Hep C & the War on Drugs

Hep Talk by Larry Buhl

The War on Common Sense

A new report advocates decriminalizing drug use to reduce Hep C

The so-called “war on drugs” is creating an epidemic of hepatitis C. That’s the finding of a new report by the Global Commission on Drug head-questionmarkPolicy, which finds that drug war policies have caused millions of needless infections, and notes that 10 million out of 16 million people globally who inject drugs have hep C.

The report, titled “The Negative Impact of the War on Drugs on Public Health: The Hidden Hepatitis C Epidemic,” was released in May in advance of the Second International Harm Reduction Conference, taking place in Vilnius, Lithuania. Nearby Eastern Europe and Central Asia are home to the fastest growing hepatitis C and HIV epidemics and are largely being driven by injection drug use.

The twenty-two world leaders on the commission condemned the drug war as a failure and recommended decriminalization of drug use and expansion of “proven, science-based solutions,” including sterile syringe access, safer injection facilities and prescription heroin programs.

The report provides evidence that, throughout the world, repressive drug law enforcement practices force drug users away from public health services and into hidden environments where the risk of hepatitis C and HIV spike.

“Hepatitis C has to be one of the most grossly miscalculated diseases by governments on the planet,” said Commissioner Michel Kazatchkine, in a prepared statement. Kazatchkine is the U.N. Secretary General’s Special Envoy on HIV/AIDS in Eastern Europe and Central Asia. “It is a disgrace that barely a handful of countries can actually show significant declines in new infections of hepatitis C among people who inject drugs.”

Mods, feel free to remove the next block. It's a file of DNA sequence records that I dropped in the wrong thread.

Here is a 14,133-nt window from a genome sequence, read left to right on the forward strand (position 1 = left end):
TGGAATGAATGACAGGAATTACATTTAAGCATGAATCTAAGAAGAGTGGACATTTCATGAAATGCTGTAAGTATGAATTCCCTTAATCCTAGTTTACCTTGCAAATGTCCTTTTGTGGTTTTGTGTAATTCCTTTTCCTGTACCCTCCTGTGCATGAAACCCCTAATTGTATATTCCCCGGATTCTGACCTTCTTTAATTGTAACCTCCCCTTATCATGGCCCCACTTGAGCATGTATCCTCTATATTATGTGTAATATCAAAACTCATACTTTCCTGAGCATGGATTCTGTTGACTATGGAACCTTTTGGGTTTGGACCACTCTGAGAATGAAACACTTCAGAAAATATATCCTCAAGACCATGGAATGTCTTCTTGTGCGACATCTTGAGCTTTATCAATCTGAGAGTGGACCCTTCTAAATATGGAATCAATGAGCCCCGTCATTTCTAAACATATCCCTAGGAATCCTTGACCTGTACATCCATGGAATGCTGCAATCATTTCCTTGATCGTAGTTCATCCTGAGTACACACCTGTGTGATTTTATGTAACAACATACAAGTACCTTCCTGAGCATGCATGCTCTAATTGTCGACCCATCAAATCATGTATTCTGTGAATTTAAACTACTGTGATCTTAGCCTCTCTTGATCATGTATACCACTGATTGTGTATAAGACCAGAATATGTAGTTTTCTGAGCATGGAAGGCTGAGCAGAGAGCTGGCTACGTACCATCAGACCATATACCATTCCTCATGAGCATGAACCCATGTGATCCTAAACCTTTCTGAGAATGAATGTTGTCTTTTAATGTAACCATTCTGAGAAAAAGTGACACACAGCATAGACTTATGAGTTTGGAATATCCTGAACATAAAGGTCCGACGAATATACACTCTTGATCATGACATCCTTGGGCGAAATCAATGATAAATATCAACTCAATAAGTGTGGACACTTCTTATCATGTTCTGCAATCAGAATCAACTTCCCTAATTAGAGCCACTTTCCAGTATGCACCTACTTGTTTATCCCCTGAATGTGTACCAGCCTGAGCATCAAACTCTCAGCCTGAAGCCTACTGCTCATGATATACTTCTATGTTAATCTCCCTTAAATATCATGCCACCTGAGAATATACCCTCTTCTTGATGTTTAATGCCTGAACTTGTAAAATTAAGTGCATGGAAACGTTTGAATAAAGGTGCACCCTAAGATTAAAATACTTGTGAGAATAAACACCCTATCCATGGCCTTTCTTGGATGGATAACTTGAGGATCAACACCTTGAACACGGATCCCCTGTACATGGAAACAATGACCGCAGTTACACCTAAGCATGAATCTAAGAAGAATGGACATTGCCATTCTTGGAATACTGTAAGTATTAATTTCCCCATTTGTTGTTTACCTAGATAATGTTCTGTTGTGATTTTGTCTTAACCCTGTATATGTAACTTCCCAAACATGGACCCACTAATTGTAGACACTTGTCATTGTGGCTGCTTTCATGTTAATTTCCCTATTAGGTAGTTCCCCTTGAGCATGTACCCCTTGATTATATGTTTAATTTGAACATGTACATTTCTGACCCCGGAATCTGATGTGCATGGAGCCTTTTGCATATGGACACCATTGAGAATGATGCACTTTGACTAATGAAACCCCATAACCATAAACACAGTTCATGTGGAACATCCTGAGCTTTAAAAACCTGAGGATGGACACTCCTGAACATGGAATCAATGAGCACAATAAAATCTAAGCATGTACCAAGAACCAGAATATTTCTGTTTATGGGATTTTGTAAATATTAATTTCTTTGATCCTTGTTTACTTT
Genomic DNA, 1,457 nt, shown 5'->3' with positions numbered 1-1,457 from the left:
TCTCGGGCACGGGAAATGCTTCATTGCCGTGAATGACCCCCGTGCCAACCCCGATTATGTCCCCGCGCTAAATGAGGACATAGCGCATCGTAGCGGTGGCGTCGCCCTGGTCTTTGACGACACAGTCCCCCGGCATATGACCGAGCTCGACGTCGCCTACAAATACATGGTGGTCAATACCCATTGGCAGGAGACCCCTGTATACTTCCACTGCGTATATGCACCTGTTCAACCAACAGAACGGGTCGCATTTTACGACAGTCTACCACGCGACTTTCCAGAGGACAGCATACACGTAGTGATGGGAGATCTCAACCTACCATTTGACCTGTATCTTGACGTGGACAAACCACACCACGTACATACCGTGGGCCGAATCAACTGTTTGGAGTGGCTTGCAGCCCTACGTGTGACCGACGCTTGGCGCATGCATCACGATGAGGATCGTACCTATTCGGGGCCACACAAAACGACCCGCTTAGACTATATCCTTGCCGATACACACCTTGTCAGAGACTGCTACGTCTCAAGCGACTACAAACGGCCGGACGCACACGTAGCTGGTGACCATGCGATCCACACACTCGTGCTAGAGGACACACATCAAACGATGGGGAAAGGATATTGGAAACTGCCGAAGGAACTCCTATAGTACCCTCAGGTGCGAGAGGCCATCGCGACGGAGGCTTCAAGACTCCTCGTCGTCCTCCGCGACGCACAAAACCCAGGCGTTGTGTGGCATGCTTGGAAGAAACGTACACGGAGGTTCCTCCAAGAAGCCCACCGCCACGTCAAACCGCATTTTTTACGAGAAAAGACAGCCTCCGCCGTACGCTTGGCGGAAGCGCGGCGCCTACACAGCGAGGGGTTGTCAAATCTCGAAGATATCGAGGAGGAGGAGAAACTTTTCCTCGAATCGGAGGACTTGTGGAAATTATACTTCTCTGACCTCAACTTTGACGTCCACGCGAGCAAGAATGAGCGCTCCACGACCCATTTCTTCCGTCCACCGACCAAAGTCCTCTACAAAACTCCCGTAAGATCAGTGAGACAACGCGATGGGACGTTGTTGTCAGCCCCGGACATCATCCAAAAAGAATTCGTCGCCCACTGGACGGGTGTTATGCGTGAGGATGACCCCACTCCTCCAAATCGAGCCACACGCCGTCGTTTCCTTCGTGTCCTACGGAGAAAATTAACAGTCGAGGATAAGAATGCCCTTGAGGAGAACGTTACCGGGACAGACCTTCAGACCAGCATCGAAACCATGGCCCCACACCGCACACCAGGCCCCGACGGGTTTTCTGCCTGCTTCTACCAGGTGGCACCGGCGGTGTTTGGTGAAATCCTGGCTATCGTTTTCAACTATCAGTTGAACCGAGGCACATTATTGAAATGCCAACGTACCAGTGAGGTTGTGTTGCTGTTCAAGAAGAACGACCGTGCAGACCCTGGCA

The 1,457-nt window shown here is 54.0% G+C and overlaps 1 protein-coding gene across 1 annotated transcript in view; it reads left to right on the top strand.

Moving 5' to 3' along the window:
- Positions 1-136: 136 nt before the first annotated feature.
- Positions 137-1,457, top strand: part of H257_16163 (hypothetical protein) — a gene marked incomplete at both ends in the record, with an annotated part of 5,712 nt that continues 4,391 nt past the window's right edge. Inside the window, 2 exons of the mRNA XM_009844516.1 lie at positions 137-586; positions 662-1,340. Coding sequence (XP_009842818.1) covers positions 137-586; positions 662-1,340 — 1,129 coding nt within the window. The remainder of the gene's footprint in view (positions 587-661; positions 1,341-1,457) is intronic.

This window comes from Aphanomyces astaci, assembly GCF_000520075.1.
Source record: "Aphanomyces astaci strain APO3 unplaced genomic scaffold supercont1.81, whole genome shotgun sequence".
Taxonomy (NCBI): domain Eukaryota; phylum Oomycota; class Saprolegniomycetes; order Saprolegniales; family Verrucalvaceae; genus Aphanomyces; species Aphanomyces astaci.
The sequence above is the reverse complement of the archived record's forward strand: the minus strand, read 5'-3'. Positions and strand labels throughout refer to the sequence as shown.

In some of the countries with the harshest drug policies, over ninety percent of people who inject drugs are living with hepatitis C, with highest numbers reported in China (1.6 million people), the Russian Federation (1.3 million people) and the U.S. (1.5 million people).

“The war on drugs is a war on common sense,” said Commissioner Ruth Dreifuss, who is the former President of Switzerland. “Repressive drug policies are ineffective, violate basic human rights, generate violence and expose individuals and communities to unnecessary risks. The hepatitis C epidemic, totally preventable and curable, is yet another proof that the drug policy status quo has failed us all miserably.”
To lower the rate of hep C transmission worldwide, the report recommends that governments:

• Publicly acknowledge that strict law enforcement practices perpetuate the spread of hepatitis C and HIV.

• End criminalization and mass incarceration of people who use drugs.

• Redirect resources away from the war on drugs and into hepatitis C prevention and care for the most affected communities.

• Remove all restrictions on sterile injection equipment.

• Establish national hepatitis C strategies and action plans.

• Improve the quality and availability of information on hep C.

• Negotiate with pharmaceutical companies to reduce the cost of new and existing meds.

The Global Commission also calls on the United Nations to take a leadership role in promoting and enforcing these recommended reforms.
This is the third report published by the Global Commission, which includes leaders such as Fernando Henrique Cardoso, former President of Brazil (and chair of the Commission); Kofi Annan, former Secretary General of the United Nations, Ghana; Pavel Bem, former Mayor of Prague, member of the Parliament, Czech Republic; César Gaviria, former President of Colombia; Michel Kazatchkine, professor of medicine, former executive director of the Global Fund to Fight AIDS, Tuberculosis and Malaria; and entrepreneur Richard Branson. Its first report, War on Drugs, was released in 2011, and boosted international debate about the urgent need for a paradigm shift on the global drug prohibition regime. The second report, The War on Drugs and HIV/AIDS, was published in June 2012 in advance of the International AIDS Conference in Washington, D.C.

Download the full report by logging on to:www.globalcommissionondrugs.org.

Larry Buhl is a radio news reporter, screenwriter, and novelist living in Los Angeles. His young adult novel, The Genius of Little Things, debuted in January 2013. His comic mystery novel, We’re Here to Help, will be available later in 2013.